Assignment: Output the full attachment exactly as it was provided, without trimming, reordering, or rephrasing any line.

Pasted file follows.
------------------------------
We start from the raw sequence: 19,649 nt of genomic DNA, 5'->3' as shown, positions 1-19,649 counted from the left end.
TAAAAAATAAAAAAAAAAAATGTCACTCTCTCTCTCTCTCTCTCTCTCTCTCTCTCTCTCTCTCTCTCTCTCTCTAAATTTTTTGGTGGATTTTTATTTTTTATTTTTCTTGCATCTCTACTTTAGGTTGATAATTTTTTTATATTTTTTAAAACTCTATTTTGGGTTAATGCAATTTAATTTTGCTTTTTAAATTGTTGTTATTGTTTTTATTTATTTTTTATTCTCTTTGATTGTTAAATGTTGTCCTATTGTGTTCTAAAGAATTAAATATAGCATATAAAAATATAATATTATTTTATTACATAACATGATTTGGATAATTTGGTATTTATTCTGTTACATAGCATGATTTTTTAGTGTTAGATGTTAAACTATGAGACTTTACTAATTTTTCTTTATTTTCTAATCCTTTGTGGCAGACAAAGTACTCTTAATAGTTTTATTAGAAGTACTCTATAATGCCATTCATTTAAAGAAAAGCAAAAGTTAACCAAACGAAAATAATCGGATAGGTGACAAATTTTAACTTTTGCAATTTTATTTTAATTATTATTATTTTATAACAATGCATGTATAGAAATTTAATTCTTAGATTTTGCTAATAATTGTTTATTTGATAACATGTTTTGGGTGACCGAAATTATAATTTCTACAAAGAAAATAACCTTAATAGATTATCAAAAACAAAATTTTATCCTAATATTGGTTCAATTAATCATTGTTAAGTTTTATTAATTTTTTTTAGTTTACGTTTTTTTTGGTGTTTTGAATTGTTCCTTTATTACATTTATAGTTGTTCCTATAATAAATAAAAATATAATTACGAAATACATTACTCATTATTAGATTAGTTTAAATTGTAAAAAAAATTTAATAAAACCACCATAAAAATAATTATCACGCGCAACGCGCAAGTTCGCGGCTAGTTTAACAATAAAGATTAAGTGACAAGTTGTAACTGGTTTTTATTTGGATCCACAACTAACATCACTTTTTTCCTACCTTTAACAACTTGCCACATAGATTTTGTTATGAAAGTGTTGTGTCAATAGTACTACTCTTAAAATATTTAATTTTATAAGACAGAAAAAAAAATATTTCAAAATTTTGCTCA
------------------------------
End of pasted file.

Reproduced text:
We start from the raw sequence: 19,649 nt of genomic DNA, 5'->3' as shown, positions 1-19,649 counted from the left end.
TAAAAAATAAAAAAAAAAAATGTCACTCTCTCTCTCTCTCTCTCTCTCTCTCTCTCTCTCTCTCTCTCTCTCTCTAAATTTTTTGGTGGATTTTTATTTTTTATTTTTCTTGCATCTCTACTTTAGGTTGATAATTTTTTTATATTTTTTAAAACTCTATTTTGGGTTAATGCAATTTAATTTTGCTTTTTAAATTGTTGTTATTGTTTTTATTTATTTTTTATTCTCTTTGATTGTTAAATGTTGTCCTATTGTGTTCTAAAGAATTAAATATAGCATATAAAAATATAATATTATTTTATTACATAACATGATTTGGATAATTTGGTATTTATTCTGTTACATAGCATGATTTTTTAGTGTTAGATGTTAAACTATGAGACTTTACTAATTTTTCTTTATTTTCTAATCCTTTGTGGCAGACAAAGTACTCTTAATAGTTTTATTAGAAGTACTCTATAATGCCATTCATTTAAAGAAAAGCAAAAGTTAACCAAACGAAAATAATCGGATAGGTGACAAATTTTAACTTTTGCAATTTTATTTTAATTATTATTATTTTATAACAATGCATGTATAGAAATTTAATTCTTAGATTTTGCTAATAATTGTTTATTTGATAACATGTTTTGGGTGACCGAAATTATAATTTCTACAAAGAAAATAACCTTAATAGATTATCAAAAACAAAATTTTATCCTAATATTGGTTCAATTAATCATTGTTAAGTTTTATTAATTTTTTTTAGTTTACGTTTTTTTTGGTGTTTTGAATTGTTCCTTTATTACATTTATAGTTGTTCCTATAATAAATAAAAATATAATTACGAAATACATTACTCATTATTAGATTAGTTTAAATTGTAAAAAAAATTTAATAAAACCACCATAAAAATAATTATCACGCGCAACGCGCAAGTTCGCGGCTAGTTTAACAATAAAGATTAAGTGACAAGTTGTAACTGGTTTTTATTTGGATCCACAACTAACATCACTTTTTTCCTACCTTTAACAACTTGCCACATAGATTTTGTTATGAAAGTGTTGTGTCAATAGTACTACTCTTAAAATATTTAATTTTATAAGACAGAAAAAAAAATATTTCAAAATTTTGCTCA